I'm not completely sure how we're helping here, so I think the best thing to do would be to offer some glowing reviews of specific books, so that others will be encouraged to actually buy them. Hope these links work for y'all (and no, I have no referral bonus attached).

Palestine is shocking and amazing. I'm not sure how people on the Israeli side of the issue feel about it, but I found it to be revealing, and pretty close to neutral. Sacco is jewish, but he focuses on life in the occupied territories. He portrays Palestinians and also Israelis as they live, their struggles and stories in their own words, and their respective failings. Whatever else the book accomplished, it shows the reader something qualitative about what it means to live as a Palestinian refugee. This simple ethnographic information is paradoxically absent from the ubiquitous press coverage of the Mideast conflict.

David Boring is a slow-moving tale about a morose guy obsessed with big butts. Seriously, you should buy it just to see how it's possible to make that engaging. I actually found it a pretty sexy book, too. The characters, all lacking solid roots in the world, were so unusual, and the plot so full of the unexpected that I was completely pulled in, ravenously turning the pages. By the end, it's enscribed a thoughtful circle around obsession over the past, sexual compulsion, jealousy, and armageddon.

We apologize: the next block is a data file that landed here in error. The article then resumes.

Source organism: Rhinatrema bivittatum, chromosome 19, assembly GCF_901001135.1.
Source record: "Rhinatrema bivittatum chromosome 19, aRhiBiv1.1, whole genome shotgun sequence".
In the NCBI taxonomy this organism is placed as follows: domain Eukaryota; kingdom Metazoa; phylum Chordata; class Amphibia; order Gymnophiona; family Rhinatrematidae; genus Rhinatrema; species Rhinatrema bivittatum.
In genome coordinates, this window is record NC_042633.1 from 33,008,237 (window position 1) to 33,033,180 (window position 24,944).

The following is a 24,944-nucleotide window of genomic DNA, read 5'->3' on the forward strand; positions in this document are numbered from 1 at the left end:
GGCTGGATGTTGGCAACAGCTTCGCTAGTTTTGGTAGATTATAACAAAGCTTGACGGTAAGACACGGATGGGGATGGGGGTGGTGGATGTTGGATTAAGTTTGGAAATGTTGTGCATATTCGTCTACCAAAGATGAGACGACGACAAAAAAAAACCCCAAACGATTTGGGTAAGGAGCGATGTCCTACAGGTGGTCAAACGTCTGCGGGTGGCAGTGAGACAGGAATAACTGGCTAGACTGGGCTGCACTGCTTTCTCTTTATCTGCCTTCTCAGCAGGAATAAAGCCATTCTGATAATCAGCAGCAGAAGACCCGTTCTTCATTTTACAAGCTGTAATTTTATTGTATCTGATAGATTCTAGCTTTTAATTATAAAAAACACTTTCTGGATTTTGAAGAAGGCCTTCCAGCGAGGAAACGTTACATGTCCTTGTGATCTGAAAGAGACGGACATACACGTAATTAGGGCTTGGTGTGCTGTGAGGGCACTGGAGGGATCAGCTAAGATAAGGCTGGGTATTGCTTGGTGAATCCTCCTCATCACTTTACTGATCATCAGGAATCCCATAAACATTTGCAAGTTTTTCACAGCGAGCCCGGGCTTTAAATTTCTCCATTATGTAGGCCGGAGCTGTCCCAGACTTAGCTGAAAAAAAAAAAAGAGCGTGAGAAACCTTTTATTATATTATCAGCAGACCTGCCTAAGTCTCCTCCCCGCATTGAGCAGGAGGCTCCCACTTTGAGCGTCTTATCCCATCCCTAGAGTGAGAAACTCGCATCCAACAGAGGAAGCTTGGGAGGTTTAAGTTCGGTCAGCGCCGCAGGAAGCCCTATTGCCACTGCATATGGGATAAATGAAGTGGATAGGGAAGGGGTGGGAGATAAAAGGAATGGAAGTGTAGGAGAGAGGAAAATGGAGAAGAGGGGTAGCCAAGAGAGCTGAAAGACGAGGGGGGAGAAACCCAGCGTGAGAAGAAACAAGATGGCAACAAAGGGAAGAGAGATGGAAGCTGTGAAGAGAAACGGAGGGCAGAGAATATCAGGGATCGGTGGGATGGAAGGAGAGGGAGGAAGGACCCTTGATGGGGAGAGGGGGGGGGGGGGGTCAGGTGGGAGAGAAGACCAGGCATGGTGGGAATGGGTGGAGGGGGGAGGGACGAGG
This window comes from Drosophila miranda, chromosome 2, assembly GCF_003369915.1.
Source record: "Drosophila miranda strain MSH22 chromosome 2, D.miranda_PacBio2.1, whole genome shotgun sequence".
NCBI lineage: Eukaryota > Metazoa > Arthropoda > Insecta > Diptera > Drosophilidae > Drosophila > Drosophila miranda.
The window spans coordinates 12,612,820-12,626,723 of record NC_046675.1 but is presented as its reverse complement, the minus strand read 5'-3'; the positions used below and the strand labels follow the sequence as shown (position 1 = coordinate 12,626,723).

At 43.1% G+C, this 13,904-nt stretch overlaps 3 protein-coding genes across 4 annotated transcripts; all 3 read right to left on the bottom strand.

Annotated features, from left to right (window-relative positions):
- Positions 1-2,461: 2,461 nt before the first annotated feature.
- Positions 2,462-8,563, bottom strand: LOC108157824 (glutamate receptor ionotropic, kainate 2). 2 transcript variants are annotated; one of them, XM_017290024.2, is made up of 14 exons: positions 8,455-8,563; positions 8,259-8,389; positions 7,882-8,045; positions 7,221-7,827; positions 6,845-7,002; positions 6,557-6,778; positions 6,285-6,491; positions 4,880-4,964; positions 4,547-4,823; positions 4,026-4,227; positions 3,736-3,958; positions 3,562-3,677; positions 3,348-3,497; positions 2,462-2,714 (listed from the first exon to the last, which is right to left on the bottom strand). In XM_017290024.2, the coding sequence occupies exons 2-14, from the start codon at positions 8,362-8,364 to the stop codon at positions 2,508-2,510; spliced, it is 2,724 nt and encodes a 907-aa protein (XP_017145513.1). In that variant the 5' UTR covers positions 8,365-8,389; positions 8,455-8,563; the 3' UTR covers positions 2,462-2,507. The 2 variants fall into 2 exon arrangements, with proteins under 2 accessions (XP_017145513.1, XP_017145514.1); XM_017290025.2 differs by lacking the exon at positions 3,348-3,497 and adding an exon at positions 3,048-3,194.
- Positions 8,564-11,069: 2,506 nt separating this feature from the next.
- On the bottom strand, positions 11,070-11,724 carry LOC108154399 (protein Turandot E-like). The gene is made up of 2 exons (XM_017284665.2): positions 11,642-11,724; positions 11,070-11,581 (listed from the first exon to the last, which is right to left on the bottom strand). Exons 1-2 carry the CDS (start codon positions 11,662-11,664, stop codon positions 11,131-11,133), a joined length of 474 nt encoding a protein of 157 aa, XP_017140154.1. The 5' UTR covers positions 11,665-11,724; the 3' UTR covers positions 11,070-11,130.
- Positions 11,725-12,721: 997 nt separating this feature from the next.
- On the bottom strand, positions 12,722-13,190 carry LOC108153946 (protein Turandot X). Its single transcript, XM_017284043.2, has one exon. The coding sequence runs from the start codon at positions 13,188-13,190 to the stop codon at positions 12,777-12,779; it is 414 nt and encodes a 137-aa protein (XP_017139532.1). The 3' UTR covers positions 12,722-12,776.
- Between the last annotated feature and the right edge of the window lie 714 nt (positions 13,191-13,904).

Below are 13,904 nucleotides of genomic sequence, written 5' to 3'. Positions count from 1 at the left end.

posted by scarabic at 10:59 AM on May 29, 2003

scarabic, good thoughts! i think it doesnt help to link the link, tho

no dinero, or mucho less-o dinero goes to fantagraphics for things bought through amazon which would go through a distributor that's already bought their books. i think they're asking/pleaing/begging for purchases to go through fantagraphics directly.

gad, I FEEL LIKE A SHILL! but i love comics

fantagraphics books i would recommend:

the felix the cat collection is some of the most imaginative visual storytelling ever drawn

hysteria in remission by the amazing Robt Williams! - in my opinion it could take you decades to fully process all the art in this book which compiles every comic he's ever drawn, as well as ALL the advertising art he did for "daddy" roth ..this collection might be one of the most labored and interesting contributions to pop-culture and contemporary art in years. at its least it's certainly worth talking about. goes good on the coffeetables, people love diggin into my copy.

for variety and also for the coffeetables, any of the BLABs

and just scrolling down the new releases gives you a really good sense of the importance of this independant (not owned by time warner or clear-channel) publisher. damn, ya know? HELP KEEP EM ALIVE
posted by Peter H at 11:17 AM on May 29, 2003

What the hell am I going to talk to Gary Groth about?
Guns would be a fun subject. You could ask him whatever happened to Dwight Decker, or what Ted Rall is really like. Go limp and enjoy the ride.
posted by thirteen at 11:17 AM on May 29, 2003

metafilter: go limp and enjoy the ride
posted by GeekAnimator at 11:49 AM on May 29, 2003

Crazy. I see Gary Groth about once a week. I asked him last I saw him how business was, maybe last Friday, and he replied "Pretty Good." Well apparently not.

Time to buy my first round of graphic novels.
posted by crasspastor at 12:15 PM on May 29, 2003

Did my (small) part just now.